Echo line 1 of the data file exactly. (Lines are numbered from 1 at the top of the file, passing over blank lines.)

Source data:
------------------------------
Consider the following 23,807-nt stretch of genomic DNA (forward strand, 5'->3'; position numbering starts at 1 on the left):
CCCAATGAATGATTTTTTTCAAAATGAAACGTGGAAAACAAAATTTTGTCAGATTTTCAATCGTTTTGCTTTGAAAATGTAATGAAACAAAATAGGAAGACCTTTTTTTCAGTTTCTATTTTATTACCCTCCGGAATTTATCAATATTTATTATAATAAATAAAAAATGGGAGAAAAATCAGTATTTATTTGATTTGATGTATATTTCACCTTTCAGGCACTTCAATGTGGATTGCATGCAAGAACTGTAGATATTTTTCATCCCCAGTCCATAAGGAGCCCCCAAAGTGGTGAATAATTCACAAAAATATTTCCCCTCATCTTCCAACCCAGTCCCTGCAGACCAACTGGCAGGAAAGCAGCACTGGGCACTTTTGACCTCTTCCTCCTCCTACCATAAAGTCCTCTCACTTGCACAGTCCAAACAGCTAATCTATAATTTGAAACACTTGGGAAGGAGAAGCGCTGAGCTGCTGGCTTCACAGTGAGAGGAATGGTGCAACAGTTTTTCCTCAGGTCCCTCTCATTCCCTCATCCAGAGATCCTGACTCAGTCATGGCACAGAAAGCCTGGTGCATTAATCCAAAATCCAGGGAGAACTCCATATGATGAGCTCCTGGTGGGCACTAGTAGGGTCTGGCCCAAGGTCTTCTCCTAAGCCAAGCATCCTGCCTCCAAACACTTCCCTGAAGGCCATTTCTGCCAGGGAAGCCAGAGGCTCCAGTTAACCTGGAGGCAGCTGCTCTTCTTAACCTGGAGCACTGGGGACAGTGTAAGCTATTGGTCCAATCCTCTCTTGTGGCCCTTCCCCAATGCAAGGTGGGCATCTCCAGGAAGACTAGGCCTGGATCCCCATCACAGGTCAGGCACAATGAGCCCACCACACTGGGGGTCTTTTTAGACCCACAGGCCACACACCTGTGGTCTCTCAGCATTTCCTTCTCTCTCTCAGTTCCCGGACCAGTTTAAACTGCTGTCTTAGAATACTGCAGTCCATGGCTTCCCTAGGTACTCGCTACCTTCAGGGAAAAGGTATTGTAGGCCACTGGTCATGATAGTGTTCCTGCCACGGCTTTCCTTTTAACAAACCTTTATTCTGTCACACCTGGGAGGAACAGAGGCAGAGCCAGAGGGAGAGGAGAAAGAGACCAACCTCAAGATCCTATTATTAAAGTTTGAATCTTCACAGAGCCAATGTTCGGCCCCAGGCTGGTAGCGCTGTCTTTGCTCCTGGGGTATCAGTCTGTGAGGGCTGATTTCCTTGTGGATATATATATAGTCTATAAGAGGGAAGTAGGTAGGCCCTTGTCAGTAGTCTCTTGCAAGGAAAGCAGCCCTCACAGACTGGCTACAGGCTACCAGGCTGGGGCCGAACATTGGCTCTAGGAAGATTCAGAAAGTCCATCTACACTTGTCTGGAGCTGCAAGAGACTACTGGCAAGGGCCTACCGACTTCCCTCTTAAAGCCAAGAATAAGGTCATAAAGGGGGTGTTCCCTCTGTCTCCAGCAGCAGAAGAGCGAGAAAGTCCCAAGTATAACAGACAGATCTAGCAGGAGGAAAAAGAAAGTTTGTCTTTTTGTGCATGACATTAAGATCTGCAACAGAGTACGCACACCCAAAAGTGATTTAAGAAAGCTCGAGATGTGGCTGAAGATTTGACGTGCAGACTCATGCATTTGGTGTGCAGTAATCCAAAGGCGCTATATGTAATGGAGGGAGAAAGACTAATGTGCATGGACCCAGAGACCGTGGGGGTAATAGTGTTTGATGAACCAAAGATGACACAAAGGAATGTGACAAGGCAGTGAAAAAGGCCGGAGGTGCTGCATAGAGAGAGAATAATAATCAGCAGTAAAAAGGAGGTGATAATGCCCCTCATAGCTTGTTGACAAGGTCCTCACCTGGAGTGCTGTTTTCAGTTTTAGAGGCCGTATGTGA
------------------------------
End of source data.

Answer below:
Consider the following 23,807-nt stretch of genomic DNA (forward strand, 5'->3'; position numbering starts at 1 on the left):